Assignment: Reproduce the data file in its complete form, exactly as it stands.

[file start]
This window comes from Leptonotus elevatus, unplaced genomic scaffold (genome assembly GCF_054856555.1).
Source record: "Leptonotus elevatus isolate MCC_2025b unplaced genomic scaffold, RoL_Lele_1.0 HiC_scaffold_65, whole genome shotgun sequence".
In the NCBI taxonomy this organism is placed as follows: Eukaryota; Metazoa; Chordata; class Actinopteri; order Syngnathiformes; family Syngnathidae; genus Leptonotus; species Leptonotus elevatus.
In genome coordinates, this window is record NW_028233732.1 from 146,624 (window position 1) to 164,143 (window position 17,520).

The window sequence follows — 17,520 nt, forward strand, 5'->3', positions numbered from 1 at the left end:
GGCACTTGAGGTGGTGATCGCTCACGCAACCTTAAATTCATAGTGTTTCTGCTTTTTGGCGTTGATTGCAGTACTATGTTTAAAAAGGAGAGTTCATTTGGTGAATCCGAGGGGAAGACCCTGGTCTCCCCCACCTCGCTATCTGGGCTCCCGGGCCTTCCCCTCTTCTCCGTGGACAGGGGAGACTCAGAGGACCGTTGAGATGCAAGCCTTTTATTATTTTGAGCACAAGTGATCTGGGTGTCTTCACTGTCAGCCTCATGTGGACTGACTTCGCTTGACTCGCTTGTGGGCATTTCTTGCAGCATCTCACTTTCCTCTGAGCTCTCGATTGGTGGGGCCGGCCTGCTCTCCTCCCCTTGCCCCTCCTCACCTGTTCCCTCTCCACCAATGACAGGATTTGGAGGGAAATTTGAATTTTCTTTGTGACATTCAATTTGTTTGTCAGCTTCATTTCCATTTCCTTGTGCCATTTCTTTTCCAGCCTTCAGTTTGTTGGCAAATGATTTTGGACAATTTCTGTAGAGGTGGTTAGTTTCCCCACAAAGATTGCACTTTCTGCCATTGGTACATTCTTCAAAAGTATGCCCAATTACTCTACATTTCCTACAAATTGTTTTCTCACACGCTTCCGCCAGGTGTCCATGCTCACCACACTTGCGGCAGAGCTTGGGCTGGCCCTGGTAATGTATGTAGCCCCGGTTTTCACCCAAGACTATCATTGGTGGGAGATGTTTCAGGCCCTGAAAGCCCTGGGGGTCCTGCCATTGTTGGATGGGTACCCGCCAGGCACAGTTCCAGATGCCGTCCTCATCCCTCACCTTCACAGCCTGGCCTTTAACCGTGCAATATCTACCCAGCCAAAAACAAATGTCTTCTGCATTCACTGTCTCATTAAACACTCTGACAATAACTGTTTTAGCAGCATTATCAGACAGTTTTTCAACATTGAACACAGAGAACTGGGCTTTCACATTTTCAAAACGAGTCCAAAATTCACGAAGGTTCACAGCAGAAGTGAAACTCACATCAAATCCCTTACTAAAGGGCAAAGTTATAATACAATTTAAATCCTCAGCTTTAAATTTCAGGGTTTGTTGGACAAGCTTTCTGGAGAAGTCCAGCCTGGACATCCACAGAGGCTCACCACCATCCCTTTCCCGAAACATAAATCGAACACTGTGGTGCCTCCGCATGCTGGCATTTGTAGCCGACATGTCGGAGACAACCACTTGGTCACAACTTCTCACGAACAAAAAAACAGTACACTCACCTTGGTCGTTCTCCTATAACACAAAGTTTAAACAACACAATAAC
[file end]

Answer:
This window comes from Leptonotus elevatus, unplaced genomic scaffold (genome assembly GCF_054856555.1).
Source record: "Leptonotus elevatus isolate MCC_2025b unplaced genomic scaffold, RoL_Lele_1.0 HiC_scaffold_65, whole genome shotgun sequence".
In the NCBI taxonomy this organism is placed as follows: Eukaryota; Metazoa; Chordata; class Actinopteri; order Syngnathiformes; family Syngnathidae; genus Leptonotus; species Leptonotus elevatus.
In genome coordinates, this window is record NW_028233732.1 from 146,624 (window position 1) to 164,143 (window position 17,520).

The window sequence follows — 17,520 nt, forward strand, 5'->3', positions numbered from 1 at the left end:
GGCACTTGAGGTGGTGATCGCTCACGCAACCTTAAATTCATAGTGTTTCTGCTTTTTGGCGTTGATTGCAGTACTATGTTTAAAAAGGAGAGTTCATTTGGTGAATCCGAGGGGAAGACCCTGGTCTCCCCCACCTCGCTATCTGGGCTCCCGGGCCTTCCCCTCTTCTCCGTGGACAGGGGAGACTCAGAGGACCGTTGAGATGCAAGCCTTTTATTATTTTGAGCACAAGTGATCTGGGTGTCTTCACTGTCAGCCTCATGTGGACTGACTTCGCTTGACTCGCTTGTGGGCATTTCTTGCAGCATCTCACTTTCCTCTGAGCTCTCGATTGGTGGGGCCGGCCTGCTCTCCTCCCCTTGCCCCTCCTCACCTGTTCCCTCTCCACCAATGACAGGATTTGGAGGGAAATTTGAATTTTCTTTGTGACATTCAATTTGTTTGTCAGCTTCATTTCCATTTCCTTGTGCCATTTCTTTTCCAGCCTTCAGTTTGTTGGCAAATGATTTTGGACAATTTCTGTAGAGGTGGTTAGTTTCCCCACAAAGATTGCACTTTCTGCCATTGGTACATTCTTCAAAAGTATGCCCAATTACTCTACATTTCCTACAAATTGTTTTCTCACACGCTTCCGCCAGGTGTCCATGCTCACCACACTTGCGGCAGAGCTTGGGCTGGCCCTGGTAATGTATGTAGCCCCGGTTTTCACCCAAGACTATCATTGGTGGGAGATGTTTCAGGCCCTGAAAGCCCTGGGGGTCCTGCCATTGTTGGATGGGTACCCGCCAGGCACAGTTCCAGATGCCGTCCTCATCCCTCACCTTCACAGCCTGGCCTTTAACCGTGCAATATCTACCCAGCCAAAAACAAATGTCTTCTGCATTCACTGTCTCATTAAACACTCTGACAATAACTGTTTTAGCAGCATTATCAGACAGTTTTTCAACATTGAACACAGAGAACTGGGCTTTCACATTTTCAAAACGAGTCCAAAATTCACGAAGGTTCACAGCAGAAGTGAAACTCACATCAAATCCCTTACTAAAGGGCAAAGTTATAATACAATTTAAATCCTCAGCTTTAAATTTCAGGGTTTGTTGGACAAGCTTTCTGGAGAAGTCCAGCCTGGACATCCACAGAGGCTCACCACCATCCCTTTCCCGAAACATAAATCGAACACTGTGGTGCCTCCGCATGCTGGCATTTGTAGCCGACATGTCGGAGACAACCACTTGGTCACAACTTCTCACGAACAAAAAAACAGTACACTCACCTTGGTCGTTCTCCTATAACACAAAGTTTAAACAACACAATAAC